“I really don’t know,” he answered quietly. “I know Dad played the field pretty widely after Mom got sick… I don’t remember him going after other women until she got sick… but I guess he did before I came along.”

“Maybe he knew about me,” Mike speculated. “Maybe that’s what scared him into keeping it in his pants, at least for a few years.”

Bobby nodded, taking a long swallow of coffee.

“Maybe. You think your mom might have threatened him with a paternity suit?”

“If she did, it wasn’t for the money. It’s strange, though. For all the crap she used to throw at me when she was drunk, she never hit me with that.”

“She might have done, if your dad had left because of it,” Bobby pointed out. “But he didn’t, did he? He stayed until he died.”

“Yeah,” Mike agreed. He gave a soft, bitter laugh. “Maybe it’s the one thing she was willing to take sole responsibility for. Stupid, drunk old cow.” He looked back up at Bobby, a haunted look in his eyes. “Would you think less of me if I told you that I still wish she’d died instead Dad?”

“No,” Bobby answered sincerely. “I understand. When… When Dad left, I was angry at Mom. I blamed her for him leaving, and for a long time I wished she’d died. I honestly thought if she was out of the picture, then Dad would come back. I didn’t understand until a long time after that he wouldn’t have come back, no matter what.”

Mike regarded Bobby curiously.

“You admit that he beat on you when he got smashed, but you still wanted him around?”

Bobby scrubbed at his face with his good hand.

“It was a toss-up, Mike. I had Mom, who was a violent, paranoid schizophrenic, or Dad, who was a violent, abusive drunk. At least with Dad, it was easy to gauge his moods when he came home drunk. I wasn’t always successful in judging things with Dad, but I at least knew that things would get more or less back to normal once he’d slept it off. There was never any guarantee that Mom would get back to any semblance of normal. With Mom, she could go from completely sane to off the rails in a matter of seconds, and there was never any knowing what might set her off. And if I was smart, I could stay out of Dad’s way. If he didn’t see me, he didn’t think about me. Whereas Mom would come looking for me, to beat the demons out of me.”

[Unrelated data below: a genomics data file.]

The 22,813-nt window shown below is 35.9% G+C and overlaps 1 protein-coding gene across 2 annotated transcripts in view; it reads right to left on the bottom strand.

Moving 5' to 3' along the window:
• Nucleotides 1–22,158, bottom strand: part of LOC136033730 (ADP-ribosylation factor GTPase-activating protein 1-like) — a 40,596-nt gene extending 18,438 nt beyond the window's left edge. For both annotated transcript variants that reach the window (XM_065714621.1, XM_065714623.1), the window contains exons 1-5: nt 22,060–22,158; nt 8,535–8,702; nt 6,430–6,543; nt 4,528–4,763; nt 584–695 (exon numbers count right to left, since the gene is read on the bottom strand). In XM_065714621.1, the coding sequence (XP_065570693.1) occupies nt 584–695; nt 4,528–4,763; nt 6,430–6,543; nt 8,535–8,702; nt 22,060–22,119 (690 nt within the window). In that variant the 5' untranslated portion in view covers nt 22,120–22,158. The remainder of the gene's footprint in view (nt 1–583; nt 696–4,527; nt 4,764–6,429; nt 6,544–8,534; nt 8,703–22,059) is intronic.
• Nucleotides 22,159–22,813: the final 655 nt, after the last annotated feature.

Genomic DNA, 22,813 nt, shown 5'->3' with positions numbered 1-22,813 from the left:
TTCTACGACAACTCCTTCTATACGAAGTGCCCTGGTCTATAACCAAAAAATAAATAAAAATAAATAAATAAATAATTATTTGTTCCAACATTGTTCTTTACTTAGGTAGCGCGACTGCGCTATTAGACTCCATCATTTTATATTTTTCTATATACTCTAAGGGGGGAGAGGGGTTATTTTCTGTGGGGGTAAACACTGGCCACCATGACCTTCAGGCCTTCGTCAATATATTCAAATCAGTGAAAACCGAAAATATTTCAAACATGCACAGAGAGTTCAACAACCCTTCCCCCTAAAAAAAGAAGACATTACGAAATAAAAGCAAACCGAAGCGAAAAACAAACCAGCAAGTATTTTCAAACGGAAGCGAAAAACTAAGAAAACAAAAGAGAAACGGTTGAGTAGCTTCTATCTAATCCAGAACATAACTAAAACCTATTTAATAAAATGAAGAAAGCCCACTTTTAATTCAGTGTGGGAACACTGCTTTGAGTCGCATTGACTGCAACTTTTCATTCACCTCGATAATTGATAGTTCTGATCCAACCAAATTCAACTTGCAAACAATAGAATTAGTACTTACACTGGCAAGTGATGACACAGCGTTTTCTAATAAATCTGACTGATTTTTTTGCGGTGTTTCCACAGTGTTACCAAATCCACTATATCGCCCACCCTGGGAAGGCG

Mike sighed and slumped back in his seat, and raised his cup to Bobby.

“Here’s to crappy childhood memories, and the wonderful parents that gave them to us.”

He took a long swallow, and thumped the cup back down, not waiting for a response from Bobby.

“It sucks, you know.”

“What does?”

“Not knowing your own story. How you came to be… came to exist. I want to know, Bobby. Maybe I shouldn’t, but I do. I want to know how my mom ended up straying, when she was such a staunch Catholic. And it totally sucks, because the only people who could clue us in are both dead. I mean, it’d be pointless asking your mom, and I couldn’t do that to her anymore than you could. That just leaves my mom and your… I mean… our dad, and they’re dead. There’s no one left to ask who’d know.”

Bobby remained silent, his gaze fixed on the now empty cup in front of him. What Mike had just said wasn’t entirely accurate, but he was loathed to speak up and correct him. The truth was, there was one person still alive and – theoretically – in his right mind, and that was his older brother, Richie. Richie was nearly eight years older than him, which would have put him at approximately age six when their father supposedly hooked up with Mike’s mother. It was just old enough that Bobby suspected Richie would remember.

He stayed guiltily silent, though, wanting above all else to avoid any sort of contact with his older brother. As much as he respected Mike’s desire to know the facts, he couldn’t bring himself to go down that path again by bringing Richie back into his life. Nothing, but nothing, was worth the grief that would bring.


Bobby heard Mike’s voice, but it didn’t register in his conscious mind. He continued staring into his empty coffee cup, lost in his grim memories.

“Hey, Junior!”

Bobby’s head snapped up, and he stared at Mike incredulously.

“What did you call me?”

“Sorry, buddy,” Mike apologised with a wry smile. “Just trying to get your attention. What were you thinking?”

Bobby’s mind literally froze, unable to come up with any sort of decent reply. For several seconds he sat there, staring at Mike with his mouth half-open. Then, in a response that was pure panic, he launched himself out of his seat and fled.